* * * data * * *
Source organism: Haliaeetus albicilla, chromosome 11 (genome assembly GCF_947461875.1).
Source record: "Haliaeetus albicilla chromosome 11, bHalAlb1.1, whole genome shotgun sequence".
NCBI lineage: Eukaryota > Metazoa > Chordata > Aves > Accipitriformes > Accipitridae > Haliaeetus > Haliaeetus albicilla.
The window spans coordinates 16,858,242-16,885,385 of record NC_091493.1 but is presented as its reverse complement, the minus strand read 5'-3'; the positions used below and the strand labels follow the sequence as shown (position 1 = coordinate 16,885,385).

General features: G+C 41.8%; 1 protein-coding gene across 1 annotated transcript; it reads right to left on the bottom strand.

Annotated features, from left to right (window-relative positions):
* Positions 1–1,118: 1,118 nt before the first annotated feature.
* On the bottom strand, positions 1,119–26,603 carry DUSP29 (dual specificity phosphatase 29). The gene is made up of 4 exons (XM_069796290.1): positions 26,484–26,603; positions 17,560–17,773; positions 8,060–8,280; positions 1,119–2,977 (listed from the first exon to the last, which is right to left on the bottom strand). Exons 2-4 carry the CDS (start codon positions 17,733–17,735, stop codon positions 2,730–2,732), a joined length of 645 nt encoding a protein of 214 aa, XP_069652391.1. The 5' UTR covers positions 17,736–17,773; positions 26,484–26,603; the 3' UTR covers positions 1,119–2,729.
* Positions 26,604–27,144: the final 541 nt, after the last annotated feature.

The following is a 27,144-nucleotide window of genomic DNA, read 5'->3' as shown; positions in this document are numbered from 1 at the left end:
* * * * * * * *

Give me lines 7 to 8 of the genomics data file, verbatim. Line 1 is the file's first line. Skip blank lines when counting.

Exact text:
* Positions 1–1,118: 1,118 nt before the first annotated feature.
* On the bottom strand, positions 1,119–26,603 carry DUSP29 (dual specificity phosphatase 29). The gene is made up of 4 exons (XM_069796290.1): positions 26,484–26,603; positions 17,560–17,773; positions 8,060–8,280; positions 1,119–2,977 (listed from the first exon to the last, which is right to left on the bottom strand). Exons 2-4 carry the CDS (start codon positions 17,733–17,735, stop codon positions 2,730–2,732), a joined length of 645 nt encoding a protein of 214 aa, XP_069652391.1. The 5' UTR covers positions 17,736–17,773; positions 26,484–26,603; the 3' UTR covers positions 1,119–2,729.